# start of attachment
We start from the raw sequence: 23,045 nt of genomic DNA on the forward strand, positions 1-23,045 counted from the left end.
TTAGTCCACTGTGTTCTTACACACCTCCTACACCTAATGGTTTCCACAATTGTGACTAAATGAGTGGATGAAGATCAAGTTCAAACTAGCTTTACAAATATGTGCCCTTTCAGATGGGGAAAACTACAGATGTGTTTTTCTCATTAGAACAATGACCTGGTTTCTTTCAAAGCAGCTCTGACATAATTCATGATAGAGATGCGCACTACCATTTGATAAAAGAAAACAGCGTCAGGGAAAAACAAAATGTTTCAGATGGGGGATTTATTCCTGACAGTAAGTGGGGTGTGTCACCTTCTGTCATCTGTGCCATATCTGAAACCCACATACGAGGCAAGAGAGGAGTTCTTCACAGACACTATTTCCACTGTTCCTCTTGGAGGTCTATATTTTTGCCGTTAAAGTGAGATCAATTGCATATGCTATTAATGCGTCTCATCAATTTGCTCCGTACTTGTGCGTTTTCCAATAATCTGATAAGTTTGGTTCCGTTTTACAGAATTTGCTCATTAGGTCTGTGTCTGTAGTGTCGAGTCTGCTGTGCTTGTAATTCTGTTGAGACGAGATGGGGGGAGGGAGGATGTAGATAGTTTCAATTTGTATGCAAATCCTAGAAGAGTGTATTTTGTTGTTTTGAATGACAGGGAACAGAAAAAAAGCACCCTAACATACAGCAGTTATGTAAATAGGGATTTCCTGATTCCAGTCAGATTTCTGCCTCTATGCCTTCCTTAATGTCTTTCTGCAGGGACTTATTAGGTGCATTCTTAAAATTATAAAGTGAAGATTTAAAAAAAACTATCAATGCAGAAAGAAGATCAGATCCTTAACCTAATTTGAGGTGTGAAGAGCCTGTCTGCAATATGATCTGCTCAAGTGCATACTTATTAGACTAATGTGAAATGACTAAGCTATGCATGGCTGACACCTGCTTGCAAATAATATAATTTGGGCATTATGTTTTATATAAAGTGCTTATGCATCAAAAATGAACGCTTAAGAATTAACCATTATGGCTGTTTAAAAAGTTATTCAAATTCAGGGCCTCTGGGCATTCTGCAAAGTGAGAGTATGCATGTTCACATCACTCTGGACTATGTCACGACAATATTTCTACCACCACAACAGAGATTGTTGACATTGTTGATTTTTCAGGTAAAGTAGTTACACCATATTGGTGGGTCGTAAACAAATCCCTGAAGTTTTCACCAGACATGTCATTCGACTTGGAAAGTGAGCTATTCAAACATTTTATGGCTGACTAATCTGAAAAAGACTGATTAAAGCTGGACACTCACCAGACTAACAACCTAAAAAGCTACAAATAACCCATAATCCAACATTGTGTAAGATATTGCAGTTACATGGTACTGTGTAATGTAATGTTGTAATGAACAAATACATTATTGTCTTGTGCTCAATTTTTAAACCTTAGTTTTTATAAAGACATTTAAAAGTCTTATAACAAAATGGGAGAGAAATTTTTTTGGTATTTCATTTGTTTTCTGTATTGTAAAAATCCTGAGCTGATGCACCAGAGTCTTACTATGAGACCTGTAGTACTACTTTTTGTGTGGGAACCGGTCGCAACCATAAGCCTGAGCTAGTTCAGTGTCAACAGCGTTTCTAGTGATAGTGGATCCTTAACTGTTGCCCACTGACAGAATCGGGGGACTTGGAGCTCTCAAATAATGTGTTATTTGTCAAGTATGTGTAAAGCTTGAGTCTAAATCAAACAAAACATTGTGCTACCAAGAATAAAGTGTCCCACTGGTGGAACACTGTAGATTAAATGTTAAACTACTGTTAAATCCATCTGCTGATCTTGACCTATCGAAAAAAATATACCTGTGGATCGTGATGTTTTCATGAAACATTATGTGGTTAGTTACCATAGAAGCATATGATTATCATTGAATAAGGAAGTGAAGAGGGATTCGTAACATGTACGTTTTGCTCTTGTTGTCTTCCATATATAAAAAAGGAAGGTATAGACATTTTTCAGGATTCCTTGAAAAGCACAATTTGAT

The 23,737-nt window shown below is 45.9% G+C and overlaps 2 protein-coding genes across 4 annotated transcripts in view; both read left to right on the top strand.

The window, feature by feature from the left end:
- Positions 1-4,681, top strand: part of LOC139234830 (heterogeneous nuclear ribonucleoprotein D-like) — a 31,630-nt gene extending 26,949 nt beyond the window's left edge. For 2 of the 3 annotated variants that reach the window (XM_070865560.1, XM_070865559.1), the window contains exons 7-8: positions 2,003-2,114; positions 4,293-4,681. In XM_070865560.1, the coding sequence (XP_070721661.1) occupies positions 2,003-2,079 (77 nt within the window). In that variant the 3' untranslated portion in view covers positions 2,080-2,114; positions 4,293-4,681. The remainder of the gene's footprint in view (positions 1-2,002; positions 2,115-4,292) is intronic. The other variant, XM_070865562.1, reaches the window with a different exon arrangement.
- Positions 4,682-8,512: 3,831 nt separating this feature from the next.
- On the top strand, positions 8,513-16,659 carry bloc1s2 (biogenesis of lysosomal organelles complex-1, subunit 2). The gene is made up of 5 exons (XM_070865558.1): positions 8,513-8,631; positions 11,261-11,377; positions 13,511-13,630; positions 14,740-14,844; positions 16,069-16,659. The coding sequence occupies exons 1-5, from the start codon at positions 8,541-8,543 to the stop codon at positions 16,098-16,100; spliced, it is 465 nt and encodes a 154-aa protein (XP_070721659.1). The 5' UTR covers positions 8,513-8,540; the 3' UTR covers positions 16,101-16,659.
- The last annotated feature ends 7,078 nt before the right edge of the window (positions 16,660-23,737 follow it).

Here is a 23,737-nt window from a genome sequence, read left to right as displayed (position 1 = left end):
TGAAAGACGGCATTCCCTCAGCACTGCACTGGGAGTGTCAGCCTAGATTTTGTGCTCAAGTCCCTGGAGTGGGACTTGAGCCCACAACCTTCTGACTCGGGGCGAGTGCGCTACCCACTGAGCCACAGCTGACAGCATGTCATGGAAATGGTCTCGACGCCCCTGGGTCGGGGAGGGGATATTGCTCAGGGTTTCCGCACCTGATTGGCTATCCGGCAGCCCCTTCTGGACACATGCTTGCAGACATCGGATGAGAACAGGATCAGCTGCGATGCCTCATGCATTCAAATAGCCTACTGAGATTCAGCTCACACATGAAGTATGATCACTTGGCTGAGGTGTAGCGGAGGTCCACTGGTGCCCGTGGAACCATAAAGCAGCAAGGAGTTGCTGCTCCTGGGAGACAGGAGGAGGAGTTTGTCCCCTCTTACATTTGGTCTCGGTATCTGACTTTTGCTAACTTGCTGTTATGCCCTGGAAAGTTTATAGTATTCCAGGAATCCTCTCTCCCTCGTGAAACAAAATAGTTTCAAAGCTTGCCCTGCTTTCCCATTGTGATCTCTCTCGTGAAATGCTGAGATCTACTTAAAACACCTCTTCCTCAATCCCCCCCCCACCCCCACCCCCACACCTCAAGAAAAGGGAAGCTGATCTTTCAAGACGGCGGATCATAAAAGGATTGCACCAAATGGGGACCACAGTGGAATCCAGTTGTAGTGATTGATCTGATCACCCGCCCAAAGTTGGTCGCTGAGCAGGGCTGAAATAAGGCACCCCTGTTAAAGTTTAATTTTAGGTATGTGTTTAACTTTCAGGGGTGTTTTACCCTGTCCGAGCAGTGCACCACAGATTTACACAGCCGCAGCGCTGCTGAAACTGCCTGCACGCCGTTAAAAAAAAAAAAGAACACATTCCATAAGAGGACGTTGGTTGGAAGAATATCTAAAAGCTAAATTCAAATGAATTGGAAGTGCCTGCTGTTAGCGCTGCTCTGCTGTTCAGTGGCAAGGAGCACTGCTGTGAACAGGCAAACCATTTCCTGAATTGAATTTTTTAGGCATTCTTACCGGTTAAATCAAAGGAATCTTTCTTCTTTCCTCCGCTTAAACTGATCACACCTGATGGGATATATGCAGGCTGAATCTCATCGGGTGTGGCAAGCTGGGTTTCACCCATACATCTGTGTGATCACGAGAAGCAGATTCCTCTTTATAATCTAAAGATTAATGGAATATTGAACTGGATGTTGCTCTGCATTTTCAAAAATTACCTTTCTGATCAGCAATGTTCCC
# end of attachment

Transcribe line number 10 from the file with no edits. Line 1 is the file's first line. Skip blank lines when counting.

TGAAAGACGGCATTCCCTCAGCACTGCACTGGGAGTGTCAGCCTAGATTTTGTGCTCAAGTCCCTGGAGTGGGACTTGAGCCCACAACCTTCTGACTCGGGGCGAGTGCGCTACCCACTGAGCCACAGCTGACAGCATGTCATGGAAATGGTCTCGACGCCCCTGGGTCGGGGAGGGGATATTGCTCAGGGTTTCCGCACCTGATTGGCTATCCGGCAGCCCCTTCTGGACACATGCTTGCAGACATCGGATGAGAACAGGATCAGCTGCGATGCCTCATGCATTCAAATAGCCTACTGAGATTCAGCTCACACATGAAGTATGATCACTTGGCTGAGGTGTAGCGGAGGTCCACTGGTGCCCGTGGAACCATAAAGCAGCAAGGAGTTGCTGCTCCTGGGAGACAGGAGGAGGAGTTTGTCCCCTCTTACATTTGGTCTCGGTATCTGACTTTTGCTAACTTGCTGTTATGCCCTGGAAAGTTTATAGTATTCCAGGAATCCTCTCTCCCTCGTGAAACAAAATAGTTTCAAAGCTTGCCCTGCTTTCCCATTGTGATCTCTCTCGTGAAATGCTGAGATCTACTTAAAACACCTCTTCCTCAATCCCCCCCCCACCCCCACCCCCACACCTCAAGAAAAGGGAAGCTGATCTTTCAAGACGGCGGATCATAAAAGGATTGCACCAAATGGGGACCACAGTGGAATCCAGTTGTAGTGATTGATCTGATCACCCGCCCAAAGTTGGTCGCTGAGCAGGGCTGAAATAAGGCACCCCTGTTAAAGTTTAATTTTAGGTATGTGTTTAACTTTCAGGGGTGTTTTACCCTGTCCGAGCAGTGCACCACAGATTTACACAGCCGCAGCGCTGCTGAAACTGCCTGCACGCCGTTAAAAAAAAAAAAGAACACATTCCATAAGAGGACGTTGGTTGGAAGAATATCTAAAAGCTAAATTCAAATGAATTGGAAGTGCCTGCTGTTAGCGCTGCTCTGCTGTTCAGTGGCAAGGAGCACTGCTGTGAACAGGCAAACCATTTCCTGAATTGAATTTTTTAGGCATTCTTACCGGTTAAATCAAAGGAATCTTTCTTCTTTCCTCCGCTTAAACTGATCACACCTGATGGGATATATGCAGGCTGAATCTCATCGGGTGTGGCAAGCTGGGTTTCACCCATACATCTGTGTGATCACGAGAAGCAGATTCCTCTTTATAATCTAAAGATTAATGGAATATTGAACTGGATGTTGCTCTGCATTTTCAAAAATTACCTTTCTGATCAGCAATGTTCCC